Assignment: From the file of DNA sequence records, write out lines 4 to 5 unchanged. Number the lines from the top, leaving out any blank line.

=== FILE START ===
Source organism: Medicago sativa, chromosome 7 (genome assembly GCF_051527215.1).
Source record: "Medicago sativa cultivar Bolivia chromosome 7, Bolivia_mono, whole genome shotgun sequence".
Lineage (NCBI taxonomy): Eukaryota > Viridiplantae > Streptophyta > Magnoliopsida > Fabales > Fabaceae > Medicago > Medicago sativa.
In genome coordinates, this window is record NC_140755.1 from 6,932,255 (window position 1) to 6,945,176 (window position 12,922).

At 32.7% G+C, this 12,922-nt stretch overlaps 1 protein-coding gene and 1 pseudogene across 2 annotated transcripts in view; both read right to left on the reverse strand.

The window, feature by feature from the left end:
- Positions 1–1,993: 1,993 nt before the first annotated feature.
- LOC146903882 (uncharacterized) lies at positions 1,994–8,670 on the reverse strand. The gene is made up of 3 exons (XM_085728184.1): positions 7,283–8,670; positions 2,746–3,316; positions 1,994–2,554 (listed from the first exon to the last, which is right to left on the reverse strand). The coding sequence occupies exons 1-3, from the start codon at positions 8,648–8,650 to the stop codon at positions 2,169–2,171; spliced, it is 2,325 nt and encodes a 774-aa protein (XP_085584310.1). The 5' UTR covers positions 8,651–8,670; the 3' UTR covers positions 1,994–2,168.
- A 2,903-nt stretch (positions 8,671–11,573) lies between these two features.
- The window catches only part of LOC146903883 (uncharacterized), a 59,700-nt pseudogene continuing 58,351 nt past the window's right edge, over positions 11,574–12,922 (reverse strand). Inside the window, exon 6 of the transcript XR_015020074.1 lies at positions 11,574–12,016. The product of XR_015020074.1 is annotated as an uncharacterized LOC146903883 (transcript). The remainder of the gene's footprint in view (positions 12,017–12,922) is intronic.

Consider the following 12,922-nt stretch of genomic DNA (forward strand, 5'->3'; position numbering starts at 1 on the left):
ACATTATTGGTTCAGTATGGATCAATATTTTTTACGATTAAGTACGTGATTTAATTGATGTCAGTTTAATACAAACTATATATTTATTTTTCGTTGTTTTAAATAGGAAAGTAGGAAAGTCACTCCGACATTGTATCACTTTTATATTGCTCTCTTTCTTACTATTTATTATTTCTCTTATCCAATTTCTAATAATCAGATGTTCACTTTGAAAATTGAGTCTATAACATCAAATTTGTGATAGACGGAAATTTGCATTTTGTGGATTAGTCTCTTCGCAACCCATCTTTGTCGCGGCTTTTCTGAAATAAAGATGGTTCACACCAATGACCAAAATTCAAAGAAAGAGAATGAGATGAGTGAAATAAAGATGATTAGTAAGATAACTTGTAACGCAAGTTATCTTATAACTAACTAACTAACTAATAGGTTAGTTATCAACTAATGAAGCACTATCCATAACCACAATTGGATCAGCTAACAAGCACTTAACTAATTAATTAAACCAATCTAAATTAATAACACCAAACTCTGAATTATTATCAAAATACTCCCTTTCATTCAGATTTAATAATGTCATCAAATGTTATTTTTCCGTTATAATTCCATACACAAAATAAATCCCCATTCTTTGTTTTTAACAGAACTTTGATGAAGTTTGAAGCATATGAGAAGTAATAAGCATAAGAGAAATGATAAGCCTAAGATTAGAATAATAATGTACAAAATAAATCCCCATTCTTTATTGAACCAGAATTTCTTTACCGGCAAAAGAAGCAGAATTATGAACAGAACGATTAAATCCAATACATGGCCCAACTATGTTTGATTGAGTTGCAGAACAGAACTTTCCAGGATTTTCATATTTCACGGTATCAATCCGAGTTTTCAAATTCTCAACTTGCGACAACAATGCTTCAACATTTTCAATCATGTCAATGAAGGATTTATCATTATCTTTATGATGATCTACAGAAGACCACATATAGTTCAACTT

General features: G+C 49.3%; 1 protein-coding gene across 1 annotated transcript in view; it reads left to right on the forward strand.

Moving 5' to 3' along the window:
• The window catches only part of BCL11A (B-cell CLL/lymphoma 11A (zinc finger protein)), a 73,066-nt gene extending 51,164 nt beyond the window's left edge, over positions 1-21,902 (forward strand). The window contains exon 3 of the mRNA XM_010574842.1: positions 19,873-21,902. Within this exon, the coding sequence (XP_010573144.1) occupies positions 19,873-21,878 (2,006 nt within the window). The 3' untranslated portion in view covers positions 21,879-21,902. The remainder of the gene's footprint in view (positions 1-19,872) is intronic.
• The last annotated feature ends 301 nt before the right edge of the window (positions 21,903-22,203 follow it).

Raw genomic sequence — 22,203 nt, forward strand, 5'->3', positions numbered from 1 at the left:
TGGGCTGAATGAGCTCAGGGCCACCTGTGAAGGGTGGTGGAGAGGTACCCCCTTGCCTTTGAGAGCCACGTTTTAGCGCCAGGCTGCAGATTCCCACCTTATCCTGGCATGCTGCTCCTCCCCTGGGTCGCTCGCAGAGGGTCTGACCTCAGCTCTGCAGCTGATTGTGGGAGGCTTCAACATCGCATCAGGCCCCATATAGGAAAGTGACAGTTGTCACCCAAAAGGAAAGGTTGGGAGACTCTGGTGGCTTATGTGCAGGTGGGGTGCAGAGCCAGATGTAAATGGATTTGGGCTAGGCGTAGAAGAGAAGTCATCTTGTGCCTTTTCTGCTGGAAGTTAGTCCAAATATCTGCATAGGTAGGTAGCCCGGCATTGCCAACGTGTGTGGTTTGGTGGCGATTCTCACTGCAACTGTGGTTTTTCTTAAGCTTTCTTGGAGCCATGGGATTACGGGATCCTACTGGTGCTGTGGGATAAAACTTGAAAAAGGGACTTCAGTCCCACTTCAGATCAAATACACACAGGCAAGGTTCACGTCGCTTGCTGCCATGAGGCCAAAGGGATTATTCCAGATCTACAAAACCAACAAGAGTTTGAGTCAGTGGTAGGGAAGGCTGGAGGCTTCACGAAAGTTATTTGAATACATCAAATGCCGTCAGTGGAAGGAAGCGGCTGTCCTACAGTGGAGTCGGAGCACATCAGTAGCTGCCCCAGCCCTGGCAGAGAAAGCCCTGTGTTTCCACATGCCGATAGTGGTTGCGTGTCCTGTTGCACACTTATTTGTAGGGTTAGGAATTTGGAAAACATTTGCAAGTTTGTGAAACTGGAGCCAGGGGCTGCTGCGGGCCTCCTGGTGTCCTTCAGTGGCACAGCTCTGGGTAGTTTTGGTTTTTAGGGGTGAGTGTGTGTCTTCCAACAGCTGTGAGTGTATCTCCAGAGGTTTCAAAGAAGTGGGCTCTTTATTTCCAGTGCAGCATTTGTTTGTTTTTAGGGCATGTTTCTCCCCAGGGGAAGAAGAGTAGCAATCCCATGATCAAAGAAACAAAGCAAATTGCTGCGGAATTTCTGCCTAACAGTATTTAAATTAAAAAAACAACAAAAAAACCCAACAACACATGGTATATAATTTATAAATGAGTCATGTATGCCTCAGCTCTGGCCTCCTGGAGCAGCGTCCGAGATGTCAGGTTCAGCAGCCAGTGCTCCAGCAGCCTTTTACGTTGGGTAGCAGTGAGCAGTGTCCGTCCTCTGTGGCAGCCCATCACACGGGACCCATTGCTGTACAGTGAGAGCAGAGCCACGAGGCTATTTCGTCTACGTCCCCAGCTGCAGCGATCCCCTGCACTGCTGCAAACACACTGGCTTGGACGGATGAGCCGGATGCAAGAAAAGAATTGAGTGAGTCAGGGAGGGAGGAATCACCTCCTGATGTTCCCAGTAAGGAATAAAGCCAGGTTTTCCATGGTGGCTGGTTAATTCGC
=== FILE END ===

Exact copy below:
In genome coordinates, this window is record NC_140755.1 from 6,932,255 (window position 1) to 6,945,176 (window position 12,922).

At 32.7% G+C, this 12,922-nt stretch overlaps 1 protein-coding gene and 1 pseudogene across 2 annotated transcripts in view; both read right to left on the reverse strand.